Gold Reserve Inc. (GRZ) is a junior gold mining company based in Spokane, Washington. Its primary asset, Las Brisas ("Brisas") mine, one of the world's richest gold mines, is located in the KM 88 mining district in Venezuela. It contains $25 billion worth of gold and $4 billion worth of copper.
The company has spent nearly $300 million to develop the gold mine since its acquisition in 1992. In 2008, right before the company could start the construction of the mine, the Venezuela government arbitrarily revoked company's mining permit. Subsequently, in 2009, the Venezuela National Guards seized the Barisa mines. After failed negotiations with the government, Gold Reserve initiated an arbitration against the Venezuelan Government at World Bank's International Centre for Settlement of Investment Disputes, seeking $1.9 billion compensation for damages. The stock price plummeted from $5 all the way to $.30 before settling at around $2.
Gold Reserve commons are highly speculative. At this moment, the commons are essentially an option on the future payout from the arbitration rulings or any settlements from the Venezuelan government.
On the other hand, the Gold Reserve convertible notes are very attractive, trading at 56 cents on the dollar (July 12, 2011 closing price). The $101 million convertible notes are the only debt on the Gold Reserve balance sheet, therefore the highest priority of claims on the company's assets. Better yet, note holders have the right to ask the company to redeem the notes on June 15, 2012, either in cash or common shares.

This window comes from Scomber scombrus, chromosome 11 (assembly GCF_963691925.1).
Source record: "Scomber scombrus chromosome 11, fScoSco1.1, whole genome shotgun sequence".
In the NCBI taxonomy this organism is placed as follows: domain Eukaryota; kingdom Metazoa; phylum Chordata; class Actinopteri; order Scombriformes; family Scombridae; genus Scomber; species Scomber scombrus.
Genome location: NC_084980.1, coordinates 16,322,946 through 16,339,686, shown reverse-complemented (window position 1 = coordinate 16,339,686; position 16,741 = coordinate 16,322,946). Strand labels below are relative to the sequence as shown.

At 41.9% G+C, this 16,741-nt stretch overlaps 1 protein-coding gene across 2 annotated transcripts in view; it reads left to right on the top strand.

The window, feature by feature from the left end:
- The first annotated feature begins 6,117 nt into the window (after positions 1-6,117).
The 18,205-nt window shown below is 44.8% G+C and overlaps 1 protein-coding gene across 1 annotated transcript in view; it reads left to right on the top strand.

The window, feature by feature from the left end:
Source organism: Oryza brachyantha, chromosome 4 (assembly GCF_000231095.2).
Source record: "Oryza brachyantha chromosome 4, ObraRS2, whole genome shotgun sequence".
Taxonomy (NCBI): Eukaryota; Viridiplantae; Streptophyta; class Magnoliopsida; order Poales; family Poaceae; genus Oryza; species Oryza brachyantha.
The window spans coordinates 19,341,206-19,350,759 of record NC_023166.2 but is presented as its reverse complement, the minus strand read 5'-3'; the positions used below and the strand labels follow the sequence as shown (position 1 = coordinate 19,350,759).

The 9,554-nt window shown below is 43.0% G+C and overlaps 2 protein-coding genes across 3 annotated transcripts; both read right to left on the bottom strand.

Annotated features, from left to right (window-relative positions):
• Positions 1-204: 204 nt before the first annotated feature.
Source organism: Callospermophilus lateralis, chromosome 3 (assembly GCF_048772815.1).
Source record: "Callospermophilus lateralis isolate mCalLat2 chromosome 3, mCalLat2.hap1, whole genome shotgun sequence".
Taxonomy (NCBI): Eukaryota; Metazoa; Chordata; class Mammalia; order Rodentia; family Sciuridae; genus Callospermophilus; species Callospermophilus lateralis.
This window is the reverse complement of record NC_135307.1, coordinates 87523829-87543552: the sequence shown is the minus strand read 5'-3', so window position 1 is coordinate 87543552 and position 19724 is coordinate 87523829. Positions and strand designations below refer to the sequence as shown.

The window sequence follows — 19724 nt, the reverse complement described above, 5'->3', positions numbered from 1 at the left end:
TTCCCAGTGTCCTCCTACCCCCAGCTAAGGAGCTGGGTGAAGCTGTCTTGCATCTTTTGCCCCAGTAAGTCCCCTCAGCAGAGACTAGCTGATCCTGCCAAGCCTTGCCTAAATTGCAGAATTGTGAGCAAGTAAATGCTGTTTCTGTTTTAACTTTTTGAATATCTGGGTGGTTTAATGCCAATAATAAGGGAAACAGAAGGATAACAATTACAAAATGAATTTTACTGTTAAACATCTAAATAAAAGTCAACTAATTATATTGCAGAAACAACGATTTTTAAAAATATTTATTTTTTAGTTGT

There is $68 million cash and $28 million worth of brand new mining equipment. (Note: $28 million is the net realizable value, a.k.a. liquidation value.) The mining data company has collected over the years are also valuable to any potential mining operator in the Barisa mines.
- $101 million face value of the convertible notes ($57 million market value)
- $68 million cash
- $28 million worth of mining equipment
- mining data on Las Brisas
- potential payout from the $1.9 billion arbitration
It seems very likely that the company will have to satisfy the convertible notes in a mix of cash and common shares. Regardless of the outcome of the arbitration at World Bank, convertible notes holders should have very limited downside and the potential to realize the full face value of the notes.